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With four songwriters in Hootie and the Blowfish, guitarist Mark Bryan says there was always a surplus of material to consider for the band’s studio albums.

“It’s a good problem to have,” admits Bryan, “but I always found myself with stacks of songs I believe in that haven’t seen the light of day.”

Launching a solo career has turned out to be a good way for Bryan to deal with his stockpile as Hootie remains more than a decade removed from its last studio effort. Songs of the Fortnight, his latest, arrived in August via Chucktown Music Group. And when he’s not writing and recording, Bryan is active in one of several other music-related endeavors in and around Charleston, S.C.

Bryan recently checked in to talk about his varied workload, his new album and what the future holds for Hootie and the Blowfish. You’re now three albums into your solo career. What have been the biggest lessons you have learned along the way about being a frontman in the studio and onstage?
Mark Bryan: “Ha — that I am not a great singer. For me, releasing solo albums is not about being a frontman, it’s about getting my songs out there instead of leaving them sitting around my studio.

“I love playing live as much as anything I’ve ever done, but I only do a handful of solo shows to promote the releases. I have three kids that I try to schedule my life around, and I have challenged myself to go outside my comfort zone with other musical endeavors such as producing, teaching and managing, so touring is on the back burner until the next Hootie project.”

When and how did you come to realize that friend and fellow singer-songwriter Joe Firstman didn’t record “Forgetting About Me,” your new album’s first single?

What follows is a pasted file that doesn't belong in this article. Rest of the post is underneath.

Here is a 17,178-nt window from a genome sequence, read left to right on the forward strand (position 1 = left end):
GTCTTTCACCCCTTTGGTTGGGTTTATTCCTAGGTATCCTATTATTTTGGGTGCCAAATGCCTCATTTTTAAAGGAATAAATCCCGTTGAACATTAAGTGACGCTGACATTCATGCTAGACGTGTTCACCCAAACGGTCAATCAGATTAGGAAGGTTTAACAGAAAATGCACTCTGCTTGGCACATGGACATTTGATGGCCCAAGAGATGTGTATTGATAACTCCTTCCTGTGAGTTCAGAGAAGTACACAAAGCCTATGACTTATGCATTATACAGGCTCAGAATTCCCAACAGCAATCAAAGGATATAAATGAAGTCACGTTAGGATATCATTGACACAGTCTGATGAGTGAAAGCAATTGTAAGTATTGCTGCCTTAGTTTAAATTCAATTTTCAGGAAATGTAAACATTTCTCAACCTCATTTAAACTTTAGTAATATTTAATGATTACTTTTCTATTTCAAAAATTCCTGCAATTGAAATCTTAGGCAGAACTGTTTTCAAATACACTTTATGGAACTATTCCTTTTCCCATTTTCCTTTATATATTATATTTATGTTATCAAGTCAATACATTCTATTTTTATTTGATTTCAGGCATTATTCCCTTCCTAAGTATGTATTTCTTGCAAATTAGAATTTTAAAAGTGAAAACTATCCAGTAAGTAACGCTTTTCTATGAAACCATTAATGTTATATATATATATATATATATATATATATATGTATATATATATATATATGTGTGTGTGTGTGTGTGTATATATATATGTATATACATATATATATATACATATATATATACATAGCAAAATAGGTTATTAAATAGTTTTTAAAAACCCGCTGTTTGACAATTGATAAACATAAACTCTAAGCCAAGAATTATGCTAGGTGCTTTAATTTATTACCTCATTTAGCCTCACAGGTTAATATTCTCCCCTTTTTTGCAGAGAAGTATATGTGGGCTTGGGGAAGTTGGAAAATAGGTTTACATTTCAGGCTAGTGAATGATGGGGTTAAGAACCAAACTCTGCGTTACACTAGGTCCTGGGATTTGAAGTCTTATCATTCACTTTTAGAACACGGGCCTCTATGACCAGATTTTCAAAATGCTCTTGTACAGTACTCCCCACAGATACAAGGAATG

“Joe and I worked together on some songs prior to his [2011] album Swear It Was a Dream, and I fell in love with ‘Forgetting About Me.’ When the album came out and it wasn’t on there, I told him I wanted to record it, and he said, “Go for it.’ It turns out he did record a version that he played for me later, but I don’t think he has released it.”

Have you received any feedback from Firstman about your finished product?
“Joe was psyched about ‘Forgetting’ and ‘A Little Bit of Everything,’ which we also wrote together. He also helped me arrange the acoustic version of ‘Maybe Then,’ the last song on the album.”

Did turning 50 this year change your outlook or approach to your music career?
“Turning 50 definitely corners you into the trappings of time, but it is also very freeing. I don’t care what anyone thinks anymore because I’m already old, so now I feel younger than ever.”

You have quite a few side jobs. Talk about the challenges of carving out the time to do them, and what you personally get out of each one.
“I have been blessed with a passion for music that has allowed me to make a career out of it on many levels. As long as I am doing something related to my passion, it rarely feels like work. Scheduling has been a challenge, for sure, but I keep a pretty rigid calendar, and I use it to prioritize the events of my life.